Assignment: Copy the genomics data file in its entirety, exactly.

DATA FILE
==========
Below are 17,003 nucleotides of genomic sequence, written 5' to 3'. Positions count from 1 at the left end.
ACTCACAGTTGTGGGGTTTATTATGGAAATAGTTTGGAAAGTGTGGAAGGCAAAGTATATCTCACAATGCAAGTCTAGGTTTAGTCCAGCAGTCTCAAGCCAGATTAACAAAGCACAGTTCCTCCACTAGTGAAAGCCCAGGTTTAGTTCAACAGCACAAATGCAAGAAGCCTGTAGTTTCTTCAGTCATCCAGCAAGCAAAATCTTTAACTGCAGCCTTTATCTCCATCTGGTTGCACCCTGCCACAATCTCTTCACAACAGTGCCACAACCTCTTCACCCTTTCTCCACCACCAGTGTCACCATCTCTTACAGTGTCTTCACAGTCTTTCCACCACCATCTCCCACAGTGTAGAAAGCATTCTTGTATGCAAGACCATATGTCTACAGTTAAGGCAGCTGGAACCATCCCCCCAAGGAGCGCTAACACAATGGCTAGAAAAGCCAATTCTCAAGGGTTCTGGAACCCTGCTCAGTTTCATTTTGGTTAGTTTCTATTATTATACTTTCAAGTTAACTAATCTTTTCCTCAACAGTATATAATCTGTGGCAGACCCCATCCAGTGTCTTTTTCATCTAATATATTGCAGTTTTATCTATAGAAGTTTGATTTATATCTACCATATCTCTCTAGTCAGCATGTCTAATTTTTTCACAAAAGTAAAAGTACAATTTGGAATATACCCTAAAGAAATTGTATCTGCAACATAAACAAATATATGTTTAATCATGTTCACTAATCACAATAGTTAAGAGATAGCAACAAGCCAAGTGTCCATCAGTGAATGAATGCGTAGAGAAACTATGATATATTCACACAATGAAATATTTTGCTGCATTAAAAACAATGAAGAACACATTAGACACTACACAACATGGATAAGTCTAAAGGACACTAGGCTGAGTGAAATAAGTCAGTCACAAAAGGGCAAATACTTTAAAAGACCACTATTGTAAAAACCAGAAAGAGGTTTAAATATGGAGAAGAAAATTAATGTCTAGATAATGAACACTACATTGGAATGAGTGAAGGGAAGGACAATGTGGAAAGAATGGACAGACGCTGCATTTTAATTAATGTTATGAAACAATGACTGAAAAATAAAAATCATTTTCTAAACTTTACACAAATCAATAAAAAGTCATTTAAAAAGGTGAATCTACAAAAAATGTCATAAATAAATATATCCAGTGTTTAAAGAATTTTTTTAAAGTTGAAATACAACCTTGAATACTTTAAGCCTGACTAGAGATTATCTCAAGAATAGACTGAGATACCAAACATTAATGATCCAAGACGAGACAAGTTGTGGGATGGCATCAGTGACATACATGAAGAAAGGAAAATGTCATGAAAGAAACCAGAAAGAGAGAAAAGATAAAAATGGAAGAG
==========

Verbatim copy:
Below are 17,003 nucleotides of genomic sequence, written 5' to 3'. Positions count from 1 at the left end.
ACTCACAGTTGTGGGGTTTATTATGGAAATAGTTTGGAAAGTGTGGAAGGCAAAGTATATCTCACAATGCAAGTCTAGGTTTAGTCCAGCAGTCTCAAGCCAGATTAACAAAGCACAGTTCCTCCACTAGTGAAAGCCCAGGTTTAGTTCAACAGCACAAATGCAAGAAGCCTGTAGTTTCTTCAGTCATCCAGCAAGCAAAATCTTTAACTGCAGCCTTTATCTCCATCTGGTTGCACCCTGCCACAATCTCTTCACAACAGTGCCACAACCTCTTCACCCTTTCTCCACCACCAGTGTCACCATCTCTTACAGTGTCTTCACAGTCTTTCCACCACCATCTCCCACAGTGTAGAAAGCATTCTTGTATGCAAGACCATATGTCTACAGTTAAGGCAGCTGGAACCATCCCCCCAAGGAGCGCTAACACAATGGCTAGAAAAGCCAATTCTCAAGGGTTCTGGAACCCTGCTCAGTTTCATTTTGGTTAGTTTCTATTATTATACTTTCAAGTTAACTAATCTTTTCCTCAACAGTATATAATCTGTGGCAGACCCCATCCAGTGTCTTTTTCATCTAATATATTGCAGTTTTATCTATAGAAGTTTGATTTATATCTACCATATCTCTCTAGTCAGCATGTCTAATTTTTTCACAAAAGTAAAAGTACAATTTGGAATATACCCTAAAGAAATTGTATCTGCAACATAAACAAATATATGTTTAATCATGTTCACTAATCACAATAGTTAAGAGATAGCAACAAGCCAAGTGTCCATCAGTGAATGAATGCGTAGAGAAACTATGATATATTCACACAATGAAATATTTTGCTGCATTAAAAACAATGAAGAACACATTAGACACTACACAACATGGATAAGTCTAAAGGACACTAGGCTGAGTGAAATAAGTCAGTCACAAAAGGGCAAATACTTTAAAAGACCACTATTGTAAAAACCAGAAAGAGGTTTAAATATGGAGAAGAAAATTAATGTCTAGATAATGAACACTACATTGGAATGAGTGAAGGGAAGGACAATGTGGAAAGAATGGACAGACGCTGCATTTTAATTAATGTTATGAAACAATGACTGAAAAATAAAAATCATTTTCTAAACTTTACACAAATCAATAAAAAGTCATTTAAAAAGGTGAATCTACAAAAAATGTCATAAATAAATATATCCAGTGTTTAAAGAATTTTTTTAAAGTTGAAATACAACCTTGAATACTTTAAGCCTGACTAGAGATTATCTCAAGAATAGACTGAGATACCAAACATTAATGATCCAAGACGAGACAAGTTGTGGGATGGCATCAGTGACATACATGAAGAAAGGAAAATGTCATGAAAGAAACCAGAAAGAGAGAAAAGATAAAAATGGAAGAG